I’m a big fan of photosharing apps, and I mean fanatical. I shared my thoughts a while back in a piece called “What are we going to do with all of these photos?” and popular app and company Bump has come up with an answer. The company has launched a brand new iOS app called Flock (not to be confused with the social web browser), and it’s for sharing photos with friends, but in collaborative albums with context.
Yes, yes, you probably think you’ve heard of something like this before, but Flock absolutely blew my mind when I started playing with it.
Here’s the gist:
– Sign up with Facebook, Flock finds all of your friends who have the app
– Flock scans your Camera Roll for photos that match the time, date and location of photos of your friends
– You’re invited to share those photos with one another, in a collaborative album
Boom, you now have a private photo album with your friends who might have been at an event with you. In my case, my fiancee and I fired up the app and since we’re together a lot, we were able to join all of our pics from random places together.
The question that she and I usually ask each other is “Can you send me that pic?”, and we joked that we say it often. With Flock, we never have to say it again.
This app is truly magical
When I got a demo from CEO and Co-founder of Bump, David Lieb, my jaw literally dropped. For the first time in quite a while, I couldn’t wait to get my hands on an app, because I knew how much time this would save me, and how it could unlock my Camera Roll.
Speaking of my Camera Roll, I have over 3,000 pictures on it. What Flock has done is unlock all of those photos and gave them context when it comes to people who matter the most to me. It’s a great feeling that I got from Timehop, which reminds you of all of your social interactions from the year before.
Once you’ve connected with your friends and your Camera Roll is scanned, you are prompted to start sharing photos that have meta data matches. Again, that’s time, date and location data that Apple stores with all of your photos. As those matches are made, albums show up in a feed and prompts you to add some of your photos:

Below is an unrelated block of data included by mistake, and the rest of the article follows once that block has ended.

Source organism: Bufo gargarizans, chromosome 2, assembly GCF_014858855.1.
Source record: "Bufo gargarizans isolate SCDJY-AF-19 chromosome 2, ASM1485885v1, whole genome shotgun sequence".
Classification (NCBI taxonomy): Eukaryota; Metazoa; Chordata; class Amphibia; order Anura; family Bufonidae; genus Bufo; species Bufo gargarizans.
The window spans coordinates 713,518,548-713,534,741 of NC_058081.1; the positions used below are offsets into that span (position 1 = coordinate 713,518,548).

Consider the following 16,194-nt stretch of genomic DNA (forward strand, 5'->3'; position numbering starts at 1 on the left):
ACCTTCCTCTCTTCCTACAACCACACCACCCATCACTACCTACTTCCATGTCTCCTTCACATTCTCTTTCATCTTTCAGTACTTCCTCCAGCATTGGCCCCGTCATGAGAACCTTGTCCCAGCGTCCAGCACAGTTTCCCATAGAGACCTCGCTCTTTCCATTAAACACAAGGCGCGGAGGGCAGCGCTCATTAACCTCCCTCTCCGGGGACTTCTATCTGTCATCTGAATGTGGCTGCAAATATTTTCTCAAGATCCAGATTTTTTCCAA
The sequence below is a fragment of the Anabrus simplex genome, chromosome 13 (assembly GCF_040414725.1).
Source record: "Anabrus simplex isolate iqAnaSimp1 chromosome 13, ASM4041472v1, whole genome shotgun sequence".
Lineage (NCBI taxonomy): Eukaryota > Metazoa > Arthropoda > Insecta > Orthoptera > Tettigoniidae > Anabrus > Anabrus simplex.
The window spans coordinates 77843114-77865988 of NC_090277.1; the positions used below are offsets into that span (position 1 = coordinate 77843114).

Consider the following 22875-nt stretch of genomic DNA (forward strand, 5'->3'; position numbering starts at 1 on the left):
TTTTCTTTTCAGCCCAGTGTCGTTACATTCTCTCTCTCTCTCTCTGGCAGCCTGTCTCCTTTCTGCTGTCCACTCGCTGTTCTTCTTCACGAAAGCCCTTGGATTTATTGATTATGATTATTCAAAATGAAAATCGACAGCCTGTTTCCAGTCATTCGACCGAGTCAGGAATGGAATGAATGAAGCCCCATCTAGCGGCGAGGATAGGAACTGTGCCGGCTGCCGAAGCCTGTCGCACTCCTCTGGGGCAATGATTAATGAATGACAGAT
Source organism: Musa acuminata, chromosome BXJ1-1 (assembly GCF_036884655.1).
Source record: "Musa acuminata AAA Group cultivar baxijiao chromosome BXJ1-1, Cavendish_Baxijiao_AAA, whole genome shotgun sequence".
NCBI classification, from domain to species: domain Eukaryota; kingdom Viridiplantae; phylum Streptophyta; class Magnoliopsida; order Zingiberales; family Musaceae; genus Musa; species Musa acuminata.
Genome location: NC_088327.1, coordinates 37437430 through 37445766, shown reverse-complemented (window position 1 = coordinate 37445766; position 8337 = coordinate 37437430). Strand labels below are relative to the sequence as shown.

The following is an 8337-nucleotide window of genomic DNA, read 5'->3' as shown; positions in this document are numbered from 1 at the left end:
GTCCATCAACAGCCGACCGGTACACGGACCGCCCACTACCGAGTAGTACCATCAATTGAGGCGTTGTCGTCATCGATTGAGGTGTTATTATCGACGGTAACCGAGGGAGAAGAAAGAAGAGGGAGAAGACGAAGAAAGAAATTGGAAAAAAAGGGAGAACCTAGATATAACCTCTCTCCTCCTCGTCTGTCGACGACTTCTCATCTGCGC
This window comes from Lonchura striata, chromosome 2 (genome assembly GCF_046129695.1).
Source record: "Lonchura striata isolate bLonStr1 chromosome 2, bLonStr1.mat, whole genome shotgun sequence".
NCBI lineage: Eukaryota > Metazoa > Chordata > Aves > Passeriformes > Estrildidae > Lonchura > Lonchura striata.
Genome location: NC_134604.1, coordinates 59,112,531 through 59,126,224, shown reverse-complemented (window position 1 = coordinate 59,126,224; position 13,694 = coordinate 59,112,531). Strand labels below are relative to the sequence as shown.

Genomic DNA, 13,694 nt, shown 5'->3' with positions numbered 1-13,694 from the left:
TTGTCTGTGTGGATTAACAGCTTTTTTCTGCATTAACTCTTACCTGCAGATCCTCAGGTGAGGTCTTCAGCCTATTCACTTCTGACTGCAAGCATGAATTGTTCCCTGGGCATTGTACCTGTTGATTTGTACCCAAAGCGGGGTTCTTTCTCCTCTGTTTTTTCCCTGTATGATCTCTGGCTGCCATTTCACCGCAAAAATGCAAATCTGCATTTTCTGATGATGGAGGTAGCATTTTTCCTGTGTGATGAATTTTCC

You’ll get a push notification that prompts you to add photos to an album as well, which is super handy.
Once you do this a few times, you’ll probably find yourself as excited as I was. Here are all of these photos that are literally just sitting around with no place to go, and now Flock has found it. By default, your photos aren’t shared with anyone other than the folks who were there with you, but you can opt share an album on Facebook if you wish.
The app is absolutely gorgeous, as are the album views that it provides. You can dig into individual photos and add comments or “like” them:
As I was testing Flock with a limited group of people, I didn’t see the full power and potential it holds for when you’ve taken photos at an event that a bunch of your friends have attended. I imagine that for a big party or baseball game with co-workers and colleagues, this could be even more epic.
Lieb tells me that the company has been working on Flock for the past 6 months, and it hasn’t taken any focus away from the original Bump product at all, which has nearly 100 million downloads at this point. Lieb says that his company wants to make things easier: “Despite the name of Bump, it’s got to be easier than that to do what I want with the phone.”
Think of all the time you’ll save by not having to wait for people to upload photos to Facebook, Google+, Twitter or send them to you via text. People don’t remember to do that, and prompting them makes you feel annoying.
Give Flock a try and you’ll see exactly what I mean.
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